Алматы, Казахстан Я, студентка II курса Университета КИМЭП пишу исследовательский проект по предмету Академическое Чтение и Письмо II. Тема проекта является влияние крупных спортивных соревнований на принимающий город.. Это тема очень актуальна и важна на сегодняшний день, потому с каждым годом конкуренция за право проводить такие масштабные мероприятия увеличивается. Более того, устраивая такие мероприятия города, которые принимают эти соревнования , вкладывают большие инвестиции, особенно для спортивных сооружений. Как мы знаем, 7-е азиатские Зимние игры проходили в Астане и Алматы, Казахстан в 2011. Это был первый раз, когда Казахстан организовал такое большое мероприятие начиная с независимости после Советского Союза. Поэтому, в этом проекте я попытаюсь ответить на следующий вопрос: Действительно ли сооружения, которые были построены и реконструированы для 7-ых Зимних Азиатских Игр используются сегодня и приносят пользу развивающимся спортсменам и городу? Поэтому я буду очень рада, если Вы примете участие и ответите на некоторые вопросы. Ваши ответы могут помочь мне в достижении главной цели проекта. Я уверяю, что Ваша конфиденциальность будет защищена с помощью псевдонима, если вы хотели бы остаться анонимным. Спасибо за Ваше участие в этом исследовании. Пожалуйста, распишитесь ниже, для того, чтобы подтвердить свое согласие.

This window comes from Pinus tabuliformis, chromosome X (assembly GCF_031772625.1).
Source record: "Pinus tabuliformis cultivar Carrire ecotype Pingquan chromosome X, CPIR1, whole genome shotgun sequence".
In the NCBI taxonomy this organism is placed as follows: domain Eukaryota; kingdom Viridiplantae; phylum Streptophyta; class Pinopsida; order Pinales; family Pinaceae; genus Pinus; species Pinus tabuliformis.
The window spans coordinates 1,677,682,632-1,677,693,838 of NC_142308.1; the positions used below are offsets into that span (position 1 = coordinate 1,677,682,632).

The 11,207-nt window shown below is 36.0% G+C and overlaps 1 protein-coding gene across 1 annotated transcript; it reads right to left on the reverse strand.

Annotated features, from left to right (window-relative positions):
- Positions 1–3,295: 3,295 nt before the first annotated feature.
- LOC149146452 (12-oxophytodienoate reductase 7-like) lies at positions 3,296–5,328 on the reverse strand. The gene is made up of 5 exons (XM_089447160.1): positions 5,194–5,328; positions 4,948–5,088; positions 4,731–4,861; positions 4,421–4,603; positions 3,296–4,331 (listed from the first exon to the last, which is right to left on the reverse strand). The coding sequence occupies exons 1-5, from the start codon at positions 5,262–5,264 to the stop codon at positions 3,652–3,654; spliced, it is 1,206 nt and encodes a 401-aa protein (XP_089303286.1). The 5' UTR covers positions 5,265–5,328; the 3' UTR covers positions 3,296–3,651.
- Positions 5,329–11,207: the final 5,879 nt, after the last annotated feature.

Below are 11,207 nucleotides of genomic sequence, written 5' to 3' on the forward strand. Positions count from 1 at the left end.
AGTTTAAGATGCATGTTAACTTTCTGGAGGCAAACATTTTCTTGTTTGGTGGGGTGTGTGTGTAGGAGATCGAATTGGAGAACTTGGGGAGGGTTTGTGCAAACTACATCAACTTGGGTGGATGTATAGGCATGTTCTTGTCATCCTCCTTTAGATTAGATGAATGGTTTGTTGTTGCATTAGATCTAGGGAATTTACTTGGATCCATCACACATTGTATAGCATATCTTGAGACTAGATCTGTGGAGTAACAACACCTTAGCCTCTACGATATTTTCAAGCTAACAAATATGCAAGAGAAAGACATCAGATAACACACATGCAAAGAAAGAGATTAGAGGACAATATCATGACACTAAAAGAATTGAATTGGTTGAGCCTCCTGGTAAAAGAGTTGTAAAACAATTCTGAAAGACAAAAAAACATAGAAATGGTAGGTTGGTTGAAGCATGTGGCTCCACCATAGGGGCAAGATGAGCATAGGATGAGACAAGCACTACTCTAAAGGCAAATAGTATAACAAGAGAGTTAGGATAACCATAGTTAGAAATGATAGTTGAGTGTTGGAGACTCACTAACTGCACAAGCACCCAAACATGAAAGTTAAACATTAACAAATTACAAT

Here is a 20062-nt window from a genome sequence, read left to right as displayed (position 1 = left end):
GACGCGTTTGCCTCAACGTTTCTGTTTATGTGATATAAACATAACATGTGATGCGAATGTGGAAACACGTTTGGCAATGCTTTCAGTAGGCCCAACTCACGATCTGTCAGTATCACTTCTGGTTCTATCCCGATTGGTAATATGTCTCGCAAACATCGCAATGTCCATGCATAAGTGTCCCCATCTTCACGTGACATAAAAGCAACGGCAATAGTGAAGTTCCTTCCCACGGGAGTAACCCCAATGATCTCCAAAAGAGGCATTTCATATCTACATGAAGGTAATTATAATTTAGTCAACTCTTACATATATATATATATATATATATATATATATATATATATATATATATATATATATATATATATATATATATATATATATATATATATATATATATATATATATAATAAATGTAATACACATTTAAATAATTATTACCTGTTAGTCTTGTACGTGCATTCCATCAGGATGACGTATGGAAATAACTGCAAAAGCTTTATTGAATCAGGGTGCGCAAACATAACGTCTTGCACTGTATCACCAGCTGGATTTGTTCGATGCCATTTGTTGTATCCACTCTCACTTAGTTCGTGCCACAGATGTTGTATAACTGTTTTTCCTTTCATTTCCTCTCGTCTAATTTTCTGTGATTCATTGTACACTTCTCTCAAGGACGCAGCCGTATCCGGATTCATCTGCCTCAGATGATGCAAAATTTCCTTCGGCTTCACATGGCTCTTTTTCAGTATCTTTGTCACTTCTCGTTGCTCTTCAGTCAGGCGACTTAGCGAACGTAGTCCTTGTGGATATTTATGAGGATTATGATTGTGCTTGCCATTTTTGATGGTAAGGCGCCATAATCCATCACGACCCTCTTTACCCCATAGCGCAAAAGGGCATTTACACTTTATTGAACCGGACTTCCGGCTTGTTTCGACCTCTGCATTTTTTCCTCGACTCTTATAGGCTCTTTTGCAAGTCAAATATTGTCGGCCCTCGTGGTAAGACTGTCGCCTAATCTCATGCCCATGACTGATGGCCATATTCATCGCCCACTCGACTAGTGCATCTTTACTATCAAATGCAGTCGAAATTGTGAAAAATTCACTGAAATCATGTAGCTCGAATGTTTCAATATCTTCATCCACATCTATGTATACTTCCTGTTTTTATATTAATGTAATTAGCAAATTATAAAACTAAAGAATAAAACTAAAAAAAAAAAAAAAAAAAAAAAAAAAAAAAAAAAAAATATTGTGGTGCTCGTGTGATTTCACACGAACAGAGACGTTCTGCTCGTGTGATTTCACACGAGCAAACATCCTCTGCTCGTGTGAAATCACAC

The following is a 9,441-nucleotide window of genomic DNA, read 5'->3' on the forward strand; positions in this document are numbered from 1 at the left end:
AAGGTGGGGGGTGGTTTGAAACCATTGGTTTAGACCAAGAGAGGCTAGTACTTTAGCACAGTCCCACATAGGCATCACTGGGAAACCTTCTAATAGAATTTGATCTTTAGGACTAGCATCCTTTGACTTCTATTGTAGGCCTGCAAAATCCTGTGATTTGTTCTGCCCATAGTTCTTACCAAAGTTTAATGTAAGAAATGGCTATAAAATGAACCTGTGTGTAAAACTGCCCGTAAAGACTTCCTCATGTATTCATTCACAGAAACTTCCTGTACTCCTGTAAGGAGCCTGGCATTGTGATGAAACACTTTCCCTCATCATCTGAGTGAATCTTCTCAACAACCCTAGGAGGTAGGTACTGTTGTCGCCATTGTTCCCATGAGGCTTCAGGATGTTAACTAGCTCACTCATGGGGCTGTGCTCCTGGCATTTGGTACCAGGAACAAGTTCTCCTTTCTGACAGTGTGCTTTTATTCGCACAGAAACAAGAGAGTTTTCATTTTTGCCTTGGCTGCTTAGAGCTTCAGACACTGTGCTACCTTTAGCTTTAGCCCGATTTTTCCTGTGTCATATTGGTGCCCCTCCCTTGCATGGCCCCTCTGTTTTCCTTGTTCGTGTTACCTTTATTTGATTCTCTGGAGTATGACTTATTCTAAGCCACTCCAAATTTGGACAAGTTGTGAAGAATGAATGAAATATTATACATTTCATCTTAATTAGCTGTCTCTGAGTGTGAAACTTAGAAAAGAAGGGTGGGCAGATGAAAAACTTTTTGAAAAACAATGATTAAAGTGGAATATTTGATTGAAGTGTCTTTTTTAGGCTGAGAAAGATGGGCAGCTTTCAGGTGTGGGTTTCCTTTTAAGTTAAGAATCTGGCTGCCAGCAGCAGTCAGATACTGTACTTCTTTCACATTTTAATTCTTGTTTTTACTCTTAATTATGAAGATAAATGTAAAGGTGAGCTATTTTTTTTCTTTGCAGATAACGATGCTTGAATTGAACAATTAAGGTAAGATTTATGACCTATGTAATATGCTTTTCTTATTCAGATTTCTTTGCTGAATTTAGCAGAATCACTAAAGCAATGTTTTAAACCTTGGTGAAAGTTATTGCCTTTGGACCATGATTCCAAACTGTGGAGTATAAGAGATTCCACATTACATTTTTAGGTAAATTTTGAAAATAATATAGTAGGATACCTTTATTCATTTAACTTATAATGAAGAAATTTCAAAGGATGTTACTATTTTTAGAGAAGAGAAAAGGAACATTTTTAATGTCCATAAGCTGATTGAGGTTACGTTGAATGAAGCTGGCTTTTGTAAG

Дата :

Barclay, J. (June,2009). Prediction the costs and benefits of mega-sporting events: misjudgment of Olympic proportions. Institute of economic affairs,29 (2), 62-66.. Retrieved from (Links to an external site.)
Cashman, R. (2002). Impact of the Games on Olympic host cities. Centre d’Estudis Olímpics, 1-16. Retrieved from (Links to an external site.).
Florida, R. ( January 29, 2015). Never host a mega-event? The Atlantic CityLab. Retrieved from
n.d., ( February, 2016). President Nazarbayev Reviews Almaty Universiade Preparations. Astana Calling. Retrieved from
Ransberg,M.,&Vidishcheva,V.E.(2014). Economic Effect of Global Sports Events. European Journal of Physical Education and Spor, 1(3),59-63. doi: 10.13187/issn.2310-0133. Retrieved from
Santo,A.,& Mildner,C.S.G. (n.d). Political economy and the Olympic Games.[ Excerpts]. Sport and Public policy. Retrieved from
Zimbalist , A. ( March, 2010). Is it worth it ? Finance& Development, 47(1), 1-4. Retrieved from /external/pubs/ft/fandd/2010/03/pdf/zimbalist.pdf